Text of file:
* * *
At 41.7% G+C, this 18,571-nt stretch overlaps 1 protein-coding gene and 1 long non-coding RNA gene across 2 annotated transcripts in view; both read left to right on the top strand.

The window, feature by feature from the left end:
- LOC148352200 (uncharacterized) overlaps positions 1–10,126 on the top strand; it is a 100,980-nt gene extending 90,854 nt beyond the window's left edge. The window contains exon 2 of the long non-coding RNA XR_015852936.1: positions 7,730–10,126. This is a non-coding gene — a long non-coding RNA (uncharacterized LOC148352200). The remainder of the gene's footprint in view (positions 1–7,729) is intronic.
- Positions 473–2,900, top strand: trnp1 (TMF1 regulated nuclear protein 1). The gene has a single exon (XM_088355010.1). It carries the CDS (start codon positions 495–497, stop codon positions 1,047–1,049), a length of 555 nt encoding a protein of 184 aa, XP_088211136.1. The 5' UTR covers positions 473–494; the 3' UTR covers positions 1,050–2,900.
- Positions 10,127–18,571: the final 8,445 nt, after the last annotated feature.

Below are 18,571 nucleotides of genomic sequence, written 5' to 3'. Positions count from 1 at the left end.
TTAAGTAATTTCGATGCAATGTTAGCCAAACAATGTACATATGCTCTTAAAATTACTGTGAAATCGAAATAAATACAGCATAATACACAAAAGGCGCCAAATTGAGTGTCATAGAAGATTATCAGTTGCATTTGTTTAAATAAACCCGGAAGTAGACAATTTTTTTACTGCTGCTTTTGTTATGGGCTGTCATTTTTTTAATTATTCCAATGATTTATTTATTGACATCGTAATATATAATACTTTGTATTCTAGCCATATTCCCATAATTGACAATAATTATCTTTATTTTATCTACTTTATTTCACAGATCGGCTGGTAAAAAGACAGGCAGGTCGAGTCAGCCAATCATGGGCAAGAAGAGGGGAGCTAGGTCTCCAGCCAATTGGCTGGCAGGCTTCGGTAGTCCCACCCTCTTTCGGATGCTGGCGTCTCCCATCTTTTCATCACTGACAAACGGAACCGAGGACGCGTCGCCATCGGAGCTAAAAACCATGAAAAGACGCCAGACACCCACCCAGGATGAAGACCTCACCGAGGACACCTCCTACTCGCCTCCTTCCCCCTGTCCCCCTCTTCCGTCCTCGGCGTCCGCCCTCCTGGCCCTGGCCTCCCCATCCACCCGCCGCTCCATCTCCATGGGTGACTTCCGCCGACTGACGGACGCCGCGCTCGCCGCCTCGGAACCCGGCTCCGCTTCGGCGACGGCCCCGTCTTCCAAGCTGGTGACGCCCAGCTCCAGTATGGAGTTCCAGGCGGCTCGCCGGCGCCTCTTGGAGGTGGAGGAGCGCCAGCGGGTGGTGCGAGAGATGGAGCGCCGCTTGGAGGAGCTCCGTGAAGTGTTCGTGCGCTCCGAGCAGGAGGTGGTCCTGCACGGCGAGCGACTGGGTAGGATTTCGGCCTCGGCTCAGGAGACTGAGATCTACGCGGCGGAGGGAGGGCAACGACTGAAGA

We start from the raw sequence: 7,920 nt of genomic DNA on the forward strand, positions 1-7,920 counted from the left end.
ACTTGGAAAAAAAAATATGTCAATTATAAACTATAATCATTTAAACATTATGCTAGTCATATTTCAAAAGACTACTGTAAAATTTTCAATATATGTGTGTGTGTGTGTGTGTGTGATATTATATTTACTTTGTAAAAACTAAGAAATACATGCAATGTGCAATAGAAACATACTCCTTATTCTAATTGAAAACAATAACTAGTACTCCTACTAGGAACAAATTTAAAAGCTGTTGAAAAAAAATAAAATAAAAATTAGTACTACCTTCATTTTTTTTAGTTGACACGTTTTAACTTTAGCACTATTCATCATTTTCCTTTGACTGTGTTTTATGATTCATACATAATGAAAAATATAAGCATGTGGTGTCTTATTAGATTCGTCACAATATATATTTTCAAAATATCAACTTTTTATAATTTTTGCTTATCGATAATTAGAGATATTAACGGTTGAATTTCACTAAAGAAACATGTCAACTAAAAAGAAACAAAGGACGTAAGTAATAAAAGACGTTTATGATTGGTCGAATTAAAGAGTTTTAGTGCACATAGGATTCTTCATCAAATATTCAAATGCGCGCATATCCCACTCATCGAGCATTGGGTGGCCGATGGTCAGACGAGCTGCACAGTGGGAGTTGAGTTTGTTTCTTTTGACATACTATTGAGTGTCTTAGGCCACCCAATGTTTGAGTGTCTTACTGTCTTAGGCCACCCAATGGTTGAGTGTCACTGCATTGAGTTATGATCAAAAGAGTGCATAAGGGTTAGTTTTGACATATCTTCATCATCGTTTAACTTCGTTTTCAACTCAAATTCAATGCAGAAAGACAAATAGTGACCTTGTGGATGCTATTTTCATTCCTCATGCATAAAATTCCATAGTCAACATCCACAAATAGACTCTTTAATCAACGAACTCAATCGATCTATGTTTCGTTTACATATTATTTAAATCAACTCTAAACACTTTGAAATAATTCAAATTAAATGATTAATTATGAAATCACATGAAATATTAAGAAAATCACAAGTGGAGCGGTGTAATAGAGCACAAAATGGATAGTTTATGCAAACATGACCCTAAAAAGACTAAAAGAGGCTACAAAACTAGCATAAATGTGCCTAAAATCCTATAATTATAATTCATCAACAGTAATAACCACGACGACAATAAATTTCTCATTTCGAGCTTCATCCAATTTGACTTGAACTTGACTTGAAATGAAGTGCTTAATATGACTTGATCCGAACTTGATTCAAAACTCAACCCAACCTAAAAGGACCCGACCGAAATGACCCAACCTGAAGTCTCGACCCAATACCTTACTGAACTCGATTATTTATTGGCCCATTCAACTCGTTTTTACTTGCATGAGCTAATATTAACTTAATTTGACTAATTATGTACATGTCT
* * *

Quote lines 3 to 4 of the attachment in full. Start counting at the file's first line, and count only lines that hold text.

- LOC148352200 (uncharacterized) overlaps positions 1–10,126 on the top strand; it is a 100,980-nt gene extending 90,854 nt beyond the window's left edge. The window contains exon 2 of the long non-coding RNA XR_015852936.1: positions 7,730–10,126. This is a non-coding gene — a long non-coding RNA (uncharacterized LOC148352200). The remainder of the gene's footprint in view (positions 1–7,729) is intronic.
- Positions 473–2,900, top strand: trnp1 (TMF1 regulated nuclear protein 1). The gene has a single exon (XM_088355010.1). It carries the CDS (start codon positions 495–497, stop codon positions 1,047–1,049), a length of 555 nt encoding a protein of 184 aa, XP_088211136.1. The 5' UTR covers positions 473–494; the 3' UTR covers positions 1,050–2,900.